I have been gardening for over 30 years and never ever had a bad zucchini crop. Well, I finally met the squash borer and boy did they go to town on my squash. First limiting the plants growth but I got one zucchini until I decided to look inside the stalk. I found one that was over an inch long and he feasted on inches of the stalk. Well I got so mad I pulled up all my plants and dug up the soil and found babies, look like little white worms and burned them with a blow torch. Also found tons of ants protecting their eggs and of course aphid eggs on the roots of my zucchini. The Northeast is getting a lot of heavy rain and I do believe this is the culprit also my friend leaving rotting and old plants in the garden from last year wasn't a good idea (no more of that). I also lost my cucumbers, honeydew melon and cantaloupe, so they do go after cucumbers. I have read a few articles and found the foil around the stem, but also using a rhubarb leave as a cover for the seedling (yes I am starting over) and will try this method too. We also got nematodes hoping they will kill the little ones as how can they get to the big ones in the stalk? We have Sevin too and will treat the soil with this as the little ones are the ones I am worried about now with the new seedlings I have. I like the picture of the moth, I thought it was just a regular white moth but now I know what to look for. The other comment from that man just didn't see the picture? Also there is a rhubarb tea that is poisonous that I will try in the soil. I will try anything now before the season is over, but next year I plan on turning the soil over, getting millions of nematodes not before I burn some wood right in the garden to add some wood ash to it and hopefully burn the little babies before they go hide for the winter. I will not let these little bas***ds ruin my garden. My advice is don't give up, get determined as home grown veggies vs. grocery store is well worth all the work and frustration. Don't let any pest ruin your fruit and veggies. Get a blow torch and burn them all, lol...


Interesting Gloria, I live in the North East, Pennsylvania and lost my Zucchini and Gourd plants. What a disappointment. It happened so fast.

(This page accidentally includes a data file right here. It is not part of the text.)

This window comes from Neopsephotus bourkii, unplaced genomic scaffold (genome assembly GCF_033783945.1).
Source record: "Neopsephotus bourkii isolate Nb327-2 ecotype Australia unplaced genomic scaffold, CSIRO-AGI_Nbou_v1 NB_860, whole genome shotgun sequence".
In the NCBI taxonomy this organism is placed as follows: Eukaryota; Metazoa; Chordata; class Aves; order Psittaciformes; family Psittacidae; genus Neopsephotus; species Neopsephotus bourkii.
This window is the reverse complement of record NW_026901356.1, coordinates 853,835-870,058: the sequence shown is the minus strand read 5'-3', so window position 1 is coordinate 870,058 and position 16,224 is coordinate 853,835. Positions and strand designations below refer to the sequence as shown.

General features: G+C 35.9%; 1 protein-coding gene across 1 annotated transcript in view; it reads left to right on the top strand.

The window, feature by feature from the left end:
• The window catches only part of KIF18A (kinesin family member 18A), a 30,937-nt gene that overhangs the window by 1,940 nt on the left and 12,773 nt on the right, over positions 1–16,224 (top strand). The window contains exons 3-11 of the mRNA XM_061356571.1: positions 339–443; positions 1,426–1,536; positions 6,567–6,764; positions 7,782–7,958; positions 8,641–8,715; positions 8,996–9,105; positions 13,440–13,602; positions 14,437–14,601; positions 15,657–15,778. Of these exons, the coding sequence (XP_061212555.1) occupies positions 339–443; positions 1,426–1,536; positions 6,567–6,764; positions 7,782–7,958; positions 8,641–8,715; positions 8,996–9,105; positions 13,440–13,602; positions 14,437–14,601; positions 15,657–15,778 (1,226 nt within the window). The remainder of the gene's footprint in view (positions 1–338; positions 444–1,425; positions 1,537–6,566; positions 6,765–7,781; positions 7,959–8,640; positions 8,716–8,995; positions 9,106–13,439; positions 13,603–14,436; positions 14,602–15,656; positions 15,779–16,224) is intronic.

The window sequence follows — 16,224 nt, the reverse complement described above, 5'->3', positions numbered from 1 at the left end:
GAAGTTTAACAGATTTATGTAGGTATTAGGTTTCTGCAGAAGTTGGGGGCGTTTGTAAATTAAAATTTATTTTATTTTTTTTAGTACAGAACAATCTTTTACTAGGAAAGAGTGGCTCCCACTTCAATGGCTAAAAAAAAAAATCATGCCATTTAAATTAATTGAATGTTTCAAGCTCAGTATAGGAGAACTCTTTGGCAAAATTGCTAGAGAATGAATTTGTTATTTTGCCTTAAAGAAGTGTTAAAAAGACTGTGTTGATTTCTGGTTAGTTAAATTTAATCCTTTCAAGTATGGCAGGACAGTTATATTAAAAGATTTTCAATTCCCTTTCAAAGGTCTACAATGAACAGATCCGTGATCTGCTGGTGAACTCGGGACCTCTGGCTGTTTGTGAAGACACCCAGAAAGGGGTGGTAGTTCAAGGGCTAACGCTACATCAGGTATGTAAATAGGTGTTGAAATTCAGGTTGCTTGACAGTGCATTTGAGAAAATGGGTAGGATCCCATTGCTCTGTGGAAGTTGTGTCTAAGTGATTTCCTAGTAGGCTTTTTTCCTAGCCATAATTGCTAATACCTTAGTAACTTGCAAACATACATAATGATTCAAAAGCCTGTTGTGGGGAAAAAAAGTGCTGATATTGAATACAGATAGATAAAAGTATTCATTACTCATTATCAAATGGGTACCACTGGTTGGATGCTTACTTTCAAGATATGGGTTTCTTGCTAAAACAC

squash borers

We have lost several plants in years past to the dang borers!! Not anymore:) My husband is vigilant with his little shaker can of Sevin dust.
If it gets watered or washed away by rain, here he goes and sprinkles more. He keeps a little fine dusting around the stems (and up on the stems) of all our plants. NO borers. I am not usually so agreeable to using chemicals (in this case carbaryl 5%). But, we have tried everything else. This really works.


I did the manual "surgery" to remove the borers one year, and it was probably the most disgusting job I've ever had to do for my garden. Those worms wreaked havoc on my garden and even after painstakingly removing them they still kept coming back. I don't have the room to plant trap crops, nor do I feel they work as they just encourage more breeding of the bad insect.

This year I'm seeing the moths but I have no practical way of preventing them from laying eggs. Going to do what I did last time and use a systemic pesticide that both kills the borers and degrades into harmless compounds before harvest.

Try the Yellow Sticky Traps

I just found these on the web after hearing about them. The moth will fly onto the sticky side and get trapped. Also good for aphids and whiteflies. I just ordered some tonight and hopefully they will work. It said it attracts moths so I'm willing to give them a try. You can't give up.

squash vine borers

This is the second year I have had to deal with these monsters. This year I have been diligent picking the eggs off all my plants, (very time consuming) but yesterday I found 2 plants with evidence of the borers and had to pull the borers out - so I obviously missed at least 2, but probably more eggs. From my observations the moth lays the eggs on the top areas of the plant, I have found eggs on the tops and bottom of leaves, on the curly strings that catch the trellis netting, the leaf stems, bases of the flowers, and the plant stems, all mostly on the upper parts of the plants. Its extremely frustrating and heartbreaking to see the plants die after so much effort to protect them. In my search for a solution I did come across some netting for moths/butterflies - similar to deer netting in price and material, but it is NOT sold in the USA, at least not in a cost effective way. The UK and Europe sells the 'butterfly netting' for a similar price as deer netting $70/roll 7'x100'. Some companies here make something similar, but the price is triple or more; and to have it shipped from outside the US raises the price too high. This is the second time I have found solutions outside of this country that are available to other country's consumers - I can only think it has something to do with the chemical companies not wanting us to have organic options....very frustrated!!

Squash Vine Borers

Hi Vicki,

It sounds like you’re putting in a lot of effort into protecting your garden, and that’s unfortunate the butterfly netting is too expensive. Try going out with a butterfly catching net, or tennis or badminton racket in the evening. If you see any of the moths near or on your plants, capture and dispatch of them before they can lay the eggs. Each can lay over 150 eggs in its lifecycle, so stopping even one before it lays will do a lot of good. Also, next season try growing a more resistant variety of squash called Cucurbita maxima, which grows supplemental roots from its vines as it grows outward, allowing it to still produce squash even if the main stem were to die.